For example, a New York trial court ordered a former employee to surrender his iPhone to the business firm’s attorneys in a trade secret dispute despite the former employee’s objection. In the discovery dispute, the trial court held the surrender allowed the firm the opportunity to collect its client information from the iPhone.
The former employee appealed and the Supreme Court disagreed with the trial court. The appellate court held that surrendering the phone itself exceeded the scope of permissible discovery; that discovery should be limited to the information “from” the smartphone, and not the iPhone itself. The appellate court found the initial temporary restraining order against the employee sufficiently dealt with the protection of the business’ confidential client information. Although not addressing it directly, the appellate court’s ruling seems to indicate that a demand for the employee’s call log would also be appropriate. The rationale behind the ruling centered on a finding that the technology and applications of today’s smartphones more resemble a personal computer, rather than a single-purpose telephone. The built-in computing application and internet access transforms the smartphone into a computer. The employee’s iPhone, therefore, may contain privileged and confidential information as would a personal computer. To guard against disclosure of personal confidential information, and to determine the discoverability of its contents, the Court then ordered an in-camera review of the employee’s iPhone.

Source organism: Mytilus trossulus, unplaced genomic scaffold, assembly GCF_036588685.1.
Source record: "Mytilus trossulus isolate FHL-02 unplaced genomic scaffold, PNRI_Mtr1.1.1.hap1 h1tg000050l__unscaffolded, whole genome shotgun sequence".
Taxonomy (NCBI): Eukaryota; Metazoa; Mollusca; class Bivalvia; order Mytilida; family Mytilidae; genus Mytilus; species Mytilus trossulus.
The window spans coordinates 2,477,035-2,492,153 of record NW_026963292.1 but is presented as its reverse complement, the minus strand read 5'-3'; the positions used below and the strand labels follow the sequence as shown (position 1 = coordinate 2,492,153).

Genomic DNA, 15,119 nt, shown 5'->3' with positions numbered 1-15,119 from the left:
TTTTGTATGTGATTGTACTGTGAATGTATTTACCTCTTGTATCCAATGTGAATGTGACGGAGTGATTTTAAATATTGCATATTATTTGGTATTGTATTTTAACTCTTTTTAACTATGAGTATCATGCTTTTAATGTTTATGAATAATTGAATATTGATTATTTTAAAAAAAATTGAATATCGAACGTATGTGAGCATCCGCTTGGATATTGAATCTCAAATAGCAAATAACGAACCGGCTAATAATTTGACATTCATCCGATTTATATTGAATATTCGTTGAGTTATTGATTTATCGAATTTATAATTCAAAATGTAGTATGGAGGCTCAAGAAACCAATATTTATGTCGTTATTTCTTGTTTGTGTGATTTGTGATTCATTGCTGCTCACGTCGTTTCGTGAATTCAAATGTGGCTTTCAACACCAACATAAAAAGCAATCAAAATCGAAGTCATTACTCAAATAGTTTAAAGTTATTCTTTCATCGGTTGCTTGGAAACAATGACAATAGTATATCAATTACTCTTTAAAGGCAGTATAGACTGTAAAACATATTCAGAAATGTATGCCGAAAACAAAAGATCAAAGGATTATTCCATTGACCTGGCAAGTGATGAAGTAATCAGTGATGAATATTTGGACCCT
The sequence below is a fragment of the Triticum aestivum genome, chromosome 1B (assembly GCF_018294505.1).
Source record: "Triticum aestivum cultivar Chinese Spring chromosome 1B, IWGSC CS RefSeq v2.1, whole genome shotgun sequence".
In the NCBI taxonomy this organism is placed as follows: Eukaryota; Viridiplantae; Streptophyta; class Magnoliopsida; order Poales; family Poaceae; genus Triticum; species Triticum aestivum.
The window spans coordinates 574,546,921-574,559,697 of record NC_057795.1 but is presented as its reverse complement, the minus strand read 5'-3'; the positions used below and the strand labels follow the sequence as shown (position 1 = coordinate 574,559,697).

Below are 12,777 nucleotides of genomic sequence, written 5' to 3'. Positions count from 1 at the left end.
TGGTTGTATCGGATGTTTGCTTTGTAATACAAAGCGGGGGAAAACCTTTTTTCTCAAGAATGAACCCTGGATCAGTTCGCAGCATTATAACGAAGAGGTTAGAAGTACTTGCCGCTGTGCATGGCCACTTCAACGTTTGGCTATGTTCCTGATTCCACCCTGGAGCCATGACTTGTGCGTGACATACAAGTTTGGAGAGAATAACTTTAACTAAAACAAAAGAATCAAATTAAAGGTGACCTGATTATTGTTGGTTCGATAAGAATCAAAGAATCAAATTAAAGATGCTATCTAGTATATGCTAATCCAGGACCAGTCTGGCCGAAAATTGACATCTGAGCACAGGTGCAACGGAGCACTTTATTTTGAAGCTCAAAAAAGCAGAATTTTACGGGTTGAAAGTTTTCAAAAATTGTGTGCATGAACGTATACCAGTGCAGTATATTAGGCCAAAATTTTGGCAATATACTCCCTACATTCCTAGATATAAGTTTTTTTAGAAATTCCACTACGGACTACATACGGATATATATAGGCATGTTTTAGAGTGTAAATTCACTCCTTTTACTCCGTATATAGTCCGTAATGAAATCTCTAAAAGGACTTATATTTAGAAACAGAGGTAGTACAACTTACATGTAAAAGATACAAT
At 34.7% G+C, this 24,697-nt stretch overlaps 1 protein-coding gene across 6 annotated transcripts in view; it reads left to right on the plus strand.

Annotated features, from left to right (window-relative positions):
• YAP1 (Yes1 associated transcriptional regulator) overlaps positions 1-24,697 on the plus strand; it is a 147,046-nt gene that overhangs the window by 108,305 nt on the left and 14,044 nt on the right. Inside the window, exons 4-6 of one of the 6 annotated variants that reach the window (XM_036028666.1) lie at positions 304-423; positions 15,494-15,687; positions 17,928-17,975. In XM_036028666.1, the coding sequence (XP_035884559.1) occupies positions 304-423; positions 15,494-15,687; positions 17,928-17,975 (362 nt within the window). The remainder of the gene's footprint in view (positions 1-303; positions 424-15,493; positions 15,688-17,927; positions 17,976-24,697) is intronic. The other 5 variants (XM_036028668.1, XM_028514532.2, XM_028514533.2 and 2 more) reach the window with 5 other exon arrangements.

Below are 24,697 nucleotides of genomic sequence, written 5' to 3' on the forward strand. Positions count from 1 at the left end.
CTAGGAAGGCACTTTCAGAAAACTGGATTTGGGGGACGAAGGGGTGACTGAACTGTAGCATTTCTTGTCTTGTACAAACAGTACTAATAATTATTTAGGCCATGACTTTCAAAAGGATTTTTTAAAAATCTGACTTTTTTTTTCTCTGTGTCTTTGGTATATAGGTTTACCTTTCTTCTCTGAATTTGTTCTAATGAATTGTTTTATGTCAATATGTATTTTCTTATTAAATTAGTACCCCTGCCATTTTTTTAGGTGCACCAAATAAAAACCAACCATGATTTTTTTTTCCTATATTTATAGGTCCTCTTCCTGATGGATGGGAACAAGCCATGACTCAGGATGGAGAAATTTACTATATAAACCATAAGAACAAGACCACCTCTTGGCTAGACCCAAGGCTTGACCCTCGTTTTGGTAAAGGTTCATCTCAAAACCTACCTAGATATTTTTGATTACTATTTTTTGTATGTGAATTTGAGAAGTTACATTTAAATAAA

Following the in-camera review, the district court ordered the former employee to surrender his iPhone to the forensic vendor hired by the firm. The forensic vendor was instructed to obtain an image of the iPhone’s contents, including, active and deleted call records, contact information, contacts lists, test messages, and emails. A forensic protocol, much like the one we regularly use, was then implemented which included running search terms against the image to produce lists of discoverable data. (This raises the question about whether running search terms is the best way to insure that all relevant data is uncovered, but that is a discussion for another day.)
The practical takeaway from the Court’s Order is to keep discovery requests geared to the information contained on a mobile device, not the smartphone itself – unless you have good cause to demand surrender of the phone (such as a policy that requires it). Without good cause, agreeing to appropriate forensic protocols or requesting an in-camera review will ensure that only non-privileged and relevant information is disclosed, and should negate the argument that discovery of information from the mobile device is inappropriate.